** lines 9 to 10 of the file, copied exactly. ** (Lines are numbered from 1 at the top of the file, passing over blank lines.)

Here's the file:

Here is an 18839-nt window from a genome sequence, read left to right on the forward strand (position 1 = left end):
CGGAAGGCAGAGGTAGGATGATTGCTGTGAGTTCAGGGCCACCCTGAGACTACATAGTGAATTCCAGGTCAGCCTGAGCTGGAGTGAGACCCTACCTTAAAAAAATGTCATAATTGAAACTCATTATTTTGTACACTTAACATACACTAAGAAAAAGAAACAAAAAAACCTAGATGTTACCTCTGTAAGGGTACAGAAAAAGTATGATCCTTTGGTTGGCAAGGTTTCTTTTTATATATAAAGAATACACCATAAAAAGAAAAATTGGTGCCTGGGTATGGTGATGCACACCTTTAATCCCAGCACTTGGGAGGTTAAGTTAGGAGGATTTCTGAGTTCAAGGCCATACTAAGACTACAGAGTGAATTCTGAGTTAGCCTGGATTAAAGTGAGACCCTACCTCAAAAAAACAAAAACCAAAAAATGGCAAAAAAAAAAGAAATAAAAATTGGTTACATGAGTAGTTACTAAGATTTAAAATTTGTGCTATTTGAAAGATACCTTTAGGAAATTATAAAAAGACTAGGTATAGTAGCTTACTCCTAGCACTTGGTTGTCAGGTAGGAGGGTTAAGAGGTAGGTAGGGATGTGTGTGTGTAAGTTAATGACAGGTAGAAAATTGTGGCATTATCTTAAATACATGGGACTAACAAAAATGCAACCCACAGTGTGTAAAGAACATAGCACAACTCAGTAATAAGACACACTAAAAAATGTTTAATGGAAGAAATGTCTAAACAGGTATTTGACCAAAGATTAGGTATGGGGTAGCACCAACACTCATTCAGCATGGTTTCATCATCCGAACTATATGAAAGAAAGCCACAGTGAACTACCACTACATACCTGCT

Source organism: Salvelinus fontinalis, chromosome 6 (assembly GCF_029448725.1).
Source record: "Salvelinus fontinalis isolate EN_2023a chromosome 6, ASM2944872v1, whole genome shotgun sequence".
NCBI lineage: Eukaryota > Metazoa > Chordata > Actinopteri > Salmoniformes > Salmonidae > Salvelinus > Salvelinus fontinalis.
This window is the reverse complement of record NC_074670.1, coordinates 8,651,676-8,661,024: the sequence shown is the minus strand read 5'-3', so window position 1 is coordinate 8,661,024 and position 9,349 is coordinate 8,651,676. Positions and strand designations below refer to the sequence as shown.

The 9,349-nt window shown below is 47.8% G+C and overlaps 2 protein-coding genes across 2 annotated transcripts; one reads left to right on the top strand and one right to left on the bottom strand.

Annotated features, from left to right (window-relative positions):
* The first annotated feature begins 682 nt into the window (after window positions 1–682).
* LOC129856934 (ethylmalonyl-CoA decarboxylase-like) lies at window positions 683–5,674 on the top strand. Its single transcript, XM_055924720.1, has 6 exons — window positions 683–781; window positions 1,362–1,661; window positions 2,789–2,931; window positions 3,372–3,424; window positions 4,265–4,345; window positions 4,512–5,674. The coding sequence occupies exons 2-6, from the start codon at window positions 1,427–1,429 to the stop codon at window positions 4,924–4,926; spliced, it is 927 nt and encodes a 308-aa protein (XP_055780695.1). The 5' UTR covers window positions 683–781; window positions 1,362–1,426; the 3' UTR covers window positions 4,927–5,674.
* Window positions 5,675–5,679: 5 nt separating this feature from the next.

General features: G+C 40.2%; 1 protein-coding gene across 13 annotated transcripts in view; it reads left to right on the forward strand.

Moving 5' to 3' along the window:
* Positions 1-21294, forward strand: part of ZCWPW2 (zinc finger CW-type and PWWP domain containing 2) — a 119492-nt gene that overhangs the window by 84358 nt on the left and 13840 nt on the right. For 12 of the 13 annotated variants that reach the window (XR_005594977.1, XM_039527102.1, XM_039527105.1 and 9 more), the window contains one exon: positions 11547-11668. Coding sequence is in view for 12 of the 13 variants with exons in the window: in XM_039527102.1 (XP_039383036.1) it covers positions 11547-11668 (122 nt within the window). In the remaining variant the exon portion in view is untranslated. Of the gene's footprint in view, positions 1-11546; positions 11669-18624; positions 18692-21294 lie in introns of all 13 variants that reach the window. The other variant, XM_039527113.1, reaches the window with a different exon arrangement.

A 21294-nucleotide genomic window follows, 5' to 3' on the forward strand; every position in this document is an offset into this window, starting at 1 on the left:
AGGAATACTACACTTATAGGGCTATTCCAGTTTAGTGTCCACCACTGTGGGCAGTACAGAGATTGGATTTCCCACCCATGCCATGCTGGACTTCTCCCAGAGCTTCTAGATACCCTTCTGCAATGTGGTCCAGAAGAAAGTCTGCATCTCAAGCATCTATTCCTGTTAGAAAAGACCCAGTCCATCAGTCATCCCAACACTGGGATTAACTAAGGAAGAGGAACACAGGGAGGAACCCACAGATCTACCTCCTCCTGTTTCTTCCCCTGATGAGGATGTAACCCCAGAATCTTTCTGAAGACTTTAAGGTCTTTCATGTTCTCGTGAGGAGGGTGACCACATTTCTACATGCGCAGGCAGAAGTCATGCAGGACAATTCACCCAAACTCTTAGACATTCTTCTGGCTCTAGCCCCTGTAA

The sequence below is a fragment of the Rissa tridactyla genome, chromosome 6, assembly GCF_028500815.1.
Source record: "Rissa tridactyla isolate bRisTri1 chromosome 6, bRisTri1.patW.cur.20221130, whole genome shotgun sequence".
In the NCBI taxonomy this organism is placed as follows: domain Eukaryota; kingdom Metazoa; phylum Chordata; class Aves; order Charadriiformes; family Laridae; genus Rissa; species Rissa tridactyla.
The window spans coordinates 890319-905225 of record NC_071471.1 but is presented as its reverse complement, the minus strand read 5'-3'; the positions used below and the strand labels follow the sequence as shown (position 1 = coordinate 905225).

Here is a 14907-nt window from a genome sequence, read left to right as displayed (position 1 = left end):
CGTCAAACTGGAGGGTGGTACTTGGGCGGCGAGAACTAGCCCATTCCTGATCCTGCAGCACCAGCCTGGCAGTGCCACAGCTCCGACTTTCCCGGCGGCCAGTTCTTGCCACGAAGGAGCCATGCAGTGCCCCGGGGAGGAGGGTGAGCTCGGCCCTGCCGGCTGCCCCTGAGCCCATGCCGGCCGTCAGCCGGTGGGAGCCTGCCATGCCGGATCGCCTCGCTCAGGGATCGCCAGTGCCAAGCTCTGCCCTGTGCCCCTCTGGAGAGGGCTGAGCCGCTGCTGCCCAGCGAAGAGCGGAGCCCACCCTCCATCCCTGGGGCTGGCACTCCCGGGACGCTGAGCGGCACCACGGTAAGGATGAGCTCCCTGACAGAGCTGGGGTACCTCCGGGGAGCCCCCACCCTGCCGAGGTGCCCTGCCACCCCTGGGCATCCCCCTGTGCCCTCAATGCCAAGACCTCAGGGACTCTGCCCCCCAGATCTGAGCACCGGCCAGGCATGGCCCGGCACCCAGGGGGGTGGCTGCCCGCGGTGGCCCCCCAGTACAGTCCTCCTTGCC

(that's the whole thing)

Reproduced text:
* The first annotated feature begins 682 nt into the window (after window positions 1–682).
* LOC129856934 (ethylmalonyl-CoA decarboxylase-like) lies at window positions 683–5,674 on the top strand. Its single transcript, XM_055924720.1, has 6 exons — window positions 683–781; window positions 1,362–1,661; window positions 2,789–2,931; window positions 3,372–3,424; window positions 4,265–4,345; window positions 4,512–5,674. The coding sequence occupies exons 2-6, from the start codon at window positions 1,427–1,429 to the stop codon at window positions 4,924–4,926; spliced, it is 927 nt and encodes a 308-aa protein (XP_055780695.1). The 5' UTR covers window positions 683–781; window positions 1,362–1,426; the 3' UTR covers window positions 4,927–5,674.